Over the course of a year, an organization will ebb and flow, just as our earthly days flow between night and day and back to night again. Over the course of many years, there can be wide swings in this ebb and flow. Resilience provides a steady center from which organizations (and the individuals who lead them) can observe and participate in this flow. They can hold more loosely to expectations and outcomes and more aptly respond to shifting needs from both outside and also within the organization. From this steady center, organizations can find lessons and opportunities in both the “setbacks” and the “successes”. Both the highs and lows become less likely to hijack excessive energy, attention or money when they are recognized as part of a flow rather than as end points. Resilience becomes a metronome, establishing a steadying pace for organizational momentum that honors the ebb and flow with both flexibility and integrity.

I recently completed a two-year Interfaith Ministry program. In the first few weeks of the program, my cohort was tasked with creating a class covenant, a community vow to guide our work together. I don’t think I was the only one who was skeptical of the idea of wordsmithing a communal vision with 9 people who I had just met, all of whom had come to the program with different backgrounds, goals and needs. However, we took a collective deep breath and settled into our task with clear commitment to our shared work. Our covenant quickly and surely emerged.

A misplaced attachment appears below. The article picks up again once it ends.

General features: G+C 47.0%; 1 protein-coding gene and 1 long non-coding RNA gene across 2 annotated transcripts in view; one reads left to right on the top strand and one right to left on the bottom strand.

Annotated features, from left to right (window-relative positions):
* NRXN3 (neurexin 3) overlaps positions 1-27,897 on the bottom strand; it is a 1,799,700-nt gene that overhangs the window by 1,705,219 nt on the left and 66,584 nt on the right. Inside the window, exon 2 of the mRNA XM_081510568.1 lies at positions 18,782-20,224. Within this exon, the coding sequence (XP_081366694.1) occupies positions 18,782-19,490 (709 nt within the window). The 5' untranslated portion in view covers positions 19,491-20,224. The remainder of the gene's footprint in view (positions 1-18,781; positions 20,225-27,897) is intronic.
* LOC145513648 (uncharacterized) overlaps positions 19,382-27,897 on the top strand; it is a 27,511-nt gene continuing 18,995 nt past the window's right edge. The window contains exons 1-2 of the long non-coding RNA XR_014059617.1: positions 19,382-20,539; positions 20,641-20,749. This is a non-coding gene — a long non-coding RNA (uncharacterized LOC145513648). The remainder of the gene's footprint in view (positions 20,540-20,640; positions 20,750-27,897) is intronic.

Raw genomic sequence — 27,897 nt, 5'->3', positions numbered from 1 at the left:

Aligned in Spirit, we hold ourselves, each other and the world with resilience and compassion.

As we reviewed and confirmed the intention that we were setting, a classmate advocated clearly for including resilience. She described the strength and integrity of resilience, but also its flexibility. We discussed the importance of our cohort being strong but not rigid, flexible but not untethered. Resilience stuck — and proved to be an important guiding intention for the next two years.

Over the first year, the cohort grew close. Resilience and compassion provided a strong safety net for personal and communal growth and development as shared stories and experiences drew us closer and tighter together. During the second year, however, job and responsibility changes required a few individuals to switch to a cohort that met on a different day of the week. Another individual joined our cohort from another. I was a little nervous about what would happen to the tight and connected unit that was our cohort. It seemed inevitable that the closeness and inclusivity of the first year would need to dissolve to accommodate our shifting form.

Of course, nothing was inevitable. Instead of dissolving, our cohort became porous, releasing those who needed to depart and receiving those who were arriving with equal welcome. We remained close in our heart and deeply committed to one another and our common intention. Our covenant provided a steady center for us to lean into. We swung wide as we responded to emerging needs, discerned wants, and even, periodically, followed distractions. But the depth and pace of our experience continued uninterrupted; we always returned to the center, to our shared intention. Resilience was the metronome that pulled us there.

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  • Thank you Lisa for this beautiful essay. I am going to be giving a prsentation on resilience in long term care workers. This will be helpful. I,too, wondered about putting the word ‘resilience’ in our covenant. This turned out to be just the right word. It’s rejuvenation beyond flexibility.

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